A Look Inside Roger Sterling’s Office
Some recent binge-watching of the Mad Men tv series has inspired this, yet another, foray into Roger Sterling’s office, a mid-century modern period design. And why not? Set decorator Claudette Didul populated it with all the finest components of the time period: the Saarinen tulip tables and stools, a Nesso mushroom lamp, a Volther Corona chair, arc floor lamp, the Le Corbusier chaise, etc., etc. This room has it all. (Interior design students take note.) And how about that fabulous, no-name, steel and glass bar cart?
Roger’s Office wide angle view
Mad Men Reintroduces Mid-Century Modern To The Masses
Well-curated gatherings of 1960’s period classics like Roger Sterling’s office are a rare sight in the mainstream. Mid-century modern was long considered bad and embarrassing. But why? First, there’s good and bad in every design style. The color schemes of this period basically had two gears: muted (drab) earth tones or bright (loud) pastels. Depressed or bombarded. Take your pick. The interaction often monopolized the observer and dwarfed the great design. It made the style easy to dismiss. Fast-forward and today the style and its pieces have been reclaimed, refurbished and are highly coveted.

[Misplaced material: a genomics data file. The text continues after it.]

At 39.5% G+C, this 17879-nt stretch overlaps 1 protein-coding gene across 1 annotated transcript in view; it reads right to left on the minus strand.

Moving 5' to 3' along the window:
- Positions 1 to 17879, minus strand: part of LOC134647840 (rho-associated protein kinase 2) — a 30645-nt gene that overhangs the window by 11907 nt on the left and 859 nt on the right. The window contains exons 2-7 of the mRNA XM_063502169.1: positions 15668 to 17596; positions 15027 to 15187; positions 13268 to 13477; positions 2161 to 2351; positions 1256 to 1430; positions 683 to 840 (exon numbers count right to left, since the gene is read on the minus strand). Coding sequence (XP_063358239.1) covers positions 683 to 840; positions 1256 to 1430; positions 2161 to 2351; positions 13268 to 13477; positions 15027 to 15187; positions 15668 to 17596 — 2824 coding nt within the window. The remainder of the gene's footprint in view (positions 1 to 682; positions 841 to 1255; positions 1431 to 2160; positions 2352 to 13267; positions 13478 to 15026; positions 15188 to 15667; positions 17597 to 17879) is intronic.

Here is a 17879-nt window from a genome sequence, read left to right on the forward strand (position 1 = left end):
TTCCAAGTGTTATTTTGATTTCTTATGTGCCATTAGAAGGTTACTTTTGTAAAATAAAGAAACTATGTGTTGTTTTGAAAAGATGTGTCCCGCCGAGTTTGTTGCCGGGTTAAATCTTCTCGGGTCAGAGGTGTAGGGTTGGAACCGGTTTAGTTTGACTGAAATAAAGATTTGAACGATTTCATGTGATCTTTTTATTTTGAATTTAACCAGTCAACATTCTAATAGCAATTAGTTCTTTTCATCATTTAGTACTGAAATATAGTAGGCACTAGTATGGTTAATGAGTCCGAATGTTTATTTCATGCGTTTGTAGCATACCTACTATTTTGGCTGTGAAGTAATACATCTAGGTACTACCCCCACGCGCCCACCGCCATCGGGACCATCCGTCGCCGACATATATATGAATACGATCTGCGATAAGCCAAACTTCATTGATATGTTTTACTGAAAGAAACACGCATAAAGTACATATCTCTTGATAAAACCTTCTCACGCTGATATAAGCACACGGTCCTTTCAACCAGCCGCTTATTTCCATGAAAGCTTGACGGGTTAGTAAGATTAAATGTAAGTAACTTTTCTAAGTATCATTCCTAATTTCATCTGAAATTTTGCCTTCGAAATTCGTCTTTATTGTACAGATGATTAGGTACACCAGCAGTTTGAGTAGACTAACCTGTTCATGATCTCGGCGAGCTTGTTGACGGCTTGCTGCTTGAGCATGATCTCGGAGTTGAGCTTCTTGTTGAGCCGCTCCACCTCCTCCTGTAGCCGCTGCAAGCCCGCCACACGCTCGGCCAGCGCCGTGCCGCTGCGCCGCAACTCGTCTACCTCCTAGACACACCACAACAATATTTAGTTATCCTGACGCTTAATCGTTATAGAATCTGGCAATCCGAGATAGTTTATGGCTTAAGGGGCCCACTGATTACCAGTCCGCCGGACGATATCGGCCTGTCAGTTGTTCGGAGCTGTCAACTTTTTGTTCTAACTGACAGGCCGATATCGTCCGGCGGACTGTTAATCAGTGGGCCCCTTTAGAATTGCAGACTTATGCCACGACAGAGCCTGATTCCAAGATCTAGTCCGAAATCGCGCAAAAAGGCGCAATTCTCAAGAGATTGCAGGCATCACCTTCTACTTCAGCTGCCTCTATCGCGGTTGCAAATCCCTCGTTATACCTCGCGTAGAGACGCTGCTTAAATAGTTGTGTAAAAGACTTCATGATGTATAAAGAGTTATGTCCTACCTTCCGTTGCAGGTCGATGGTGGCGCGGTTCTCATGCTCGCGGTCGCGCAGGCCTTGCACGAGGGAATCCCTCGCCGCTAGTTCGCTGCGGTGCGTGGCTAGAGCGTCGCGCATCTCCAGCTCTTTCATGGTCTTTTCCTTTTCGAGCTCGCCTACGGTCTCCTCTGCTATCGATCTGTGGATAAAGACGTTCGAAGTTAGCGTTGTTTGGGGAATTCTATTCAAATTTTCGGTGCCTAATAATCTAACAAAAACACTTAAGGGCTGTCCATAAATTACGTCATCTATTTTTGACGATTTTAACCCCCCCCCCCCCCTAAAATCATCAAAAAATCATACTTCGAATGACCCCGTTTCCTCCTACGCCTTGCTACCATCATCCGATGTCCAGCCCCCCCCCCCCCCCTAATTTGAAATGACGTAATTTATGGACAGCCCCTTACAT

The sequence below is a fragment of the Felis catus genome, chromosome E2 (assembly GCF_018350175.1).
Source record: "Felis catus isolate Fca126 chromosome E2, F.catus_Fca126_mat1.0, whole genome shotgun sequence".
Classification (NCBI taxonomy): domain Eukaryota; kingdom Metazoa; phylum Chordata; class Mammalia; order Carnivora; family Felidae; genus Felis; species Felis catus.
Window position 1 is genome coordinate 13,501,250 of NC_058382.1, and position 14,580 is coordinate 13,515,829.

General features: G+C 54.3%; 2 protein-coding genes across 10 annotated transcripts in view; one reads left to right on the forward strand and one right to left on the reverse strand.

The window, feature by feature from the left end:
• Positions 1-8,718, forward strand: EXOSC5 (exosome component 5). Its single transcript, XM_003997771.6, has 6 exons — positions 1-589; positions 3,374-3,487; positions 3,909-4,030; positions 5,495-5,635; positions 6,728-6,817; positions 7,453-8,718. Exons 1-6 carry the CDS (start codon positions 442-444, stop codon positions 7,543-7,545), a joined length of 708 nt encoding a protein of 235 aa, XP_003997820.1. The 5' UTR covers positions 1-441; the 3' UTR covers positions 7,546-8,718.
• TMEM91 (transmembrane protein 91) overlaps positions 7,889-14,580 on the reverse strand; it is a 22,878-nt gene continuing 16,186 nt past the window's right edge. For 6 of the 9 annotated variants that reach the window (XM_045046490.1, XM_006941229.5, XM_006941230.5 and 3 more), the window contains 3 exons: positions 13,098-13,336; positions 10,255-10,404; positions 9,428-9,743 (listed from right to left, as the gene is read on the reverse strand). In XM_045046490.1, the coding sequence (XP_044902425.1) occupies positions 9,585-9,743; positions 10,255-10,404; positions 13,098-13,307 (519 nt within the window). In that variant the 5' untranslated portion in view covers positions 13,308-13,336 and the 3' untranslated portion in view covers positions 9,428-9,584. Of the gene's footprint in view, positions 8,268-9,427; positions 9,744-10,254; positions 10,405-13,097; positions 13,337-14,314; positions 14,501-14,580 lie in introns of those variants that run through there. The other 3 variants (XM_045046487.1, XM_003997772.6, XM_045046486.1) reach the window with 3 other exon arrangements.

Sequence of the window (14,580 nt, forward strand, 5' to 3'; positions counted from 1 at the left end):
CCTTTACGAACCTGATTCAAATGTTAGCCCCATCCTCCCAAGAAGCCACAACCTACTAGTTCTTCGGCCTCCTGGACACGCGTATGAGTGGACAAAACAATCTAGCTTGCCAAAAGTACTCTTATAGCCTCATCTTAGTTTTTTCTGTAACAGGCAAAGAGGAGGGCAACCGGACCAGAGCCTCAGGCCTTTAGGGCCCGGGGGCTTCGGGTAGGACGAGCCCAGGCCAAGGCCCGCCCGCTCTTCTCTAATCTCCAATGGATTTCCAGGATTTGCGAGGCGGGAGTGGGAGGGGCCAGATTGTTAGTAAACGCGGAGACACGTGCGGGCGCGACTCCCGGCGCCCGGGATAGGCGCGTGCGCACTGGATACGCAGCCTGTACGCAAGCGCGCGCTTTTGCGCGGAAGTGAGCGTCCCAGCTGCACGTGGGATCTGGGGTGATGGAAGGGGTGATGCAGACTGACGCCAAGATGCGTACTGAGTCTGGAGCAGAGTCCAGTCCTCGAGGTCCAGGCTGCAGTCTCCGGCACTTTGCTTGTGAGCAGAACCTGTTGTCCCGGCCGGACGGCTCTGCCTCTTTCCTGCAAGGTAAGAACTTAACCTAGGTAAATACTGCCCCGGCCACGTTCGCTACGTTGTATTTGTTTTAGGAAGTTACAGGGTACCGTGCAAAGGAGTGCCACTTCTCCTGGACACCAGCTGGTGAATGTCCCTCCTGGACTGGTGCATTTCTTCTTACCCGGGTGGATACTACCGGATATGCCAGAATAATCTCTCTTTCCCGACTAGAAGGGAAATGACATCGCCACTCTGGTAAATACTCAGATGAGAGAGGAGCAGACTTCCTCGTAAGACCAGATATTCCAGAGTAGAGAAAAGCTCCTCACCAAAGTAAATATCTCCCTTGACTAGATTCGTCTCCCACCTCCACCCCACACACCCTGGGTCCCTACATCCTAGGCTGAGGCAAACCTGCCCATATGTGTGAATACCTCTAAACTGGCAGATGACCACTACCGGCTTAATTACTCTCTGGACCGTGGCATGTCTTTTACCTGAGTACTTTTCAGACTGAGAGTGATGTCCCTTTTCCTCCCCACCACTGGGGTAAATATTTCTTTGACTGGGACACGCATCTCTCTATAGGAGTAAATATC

Mad Men has proven itself as an interpretative chronicle of a period in American design history. When it originally aired, the art and furnishings of this particular set caused quite a stir, as did the show’s other sets and rightfully so. The show’s set designs play as important a role in the episodes as the human actors. Feature stories in publications like Interior Design magazine and the New York Times’ Style section and many others have showcased these interiors repeatedly.
There’s little doubt Roger Sterling’s office was destined for cult status among design geeks. Much like the program itself — it will always deserve another look.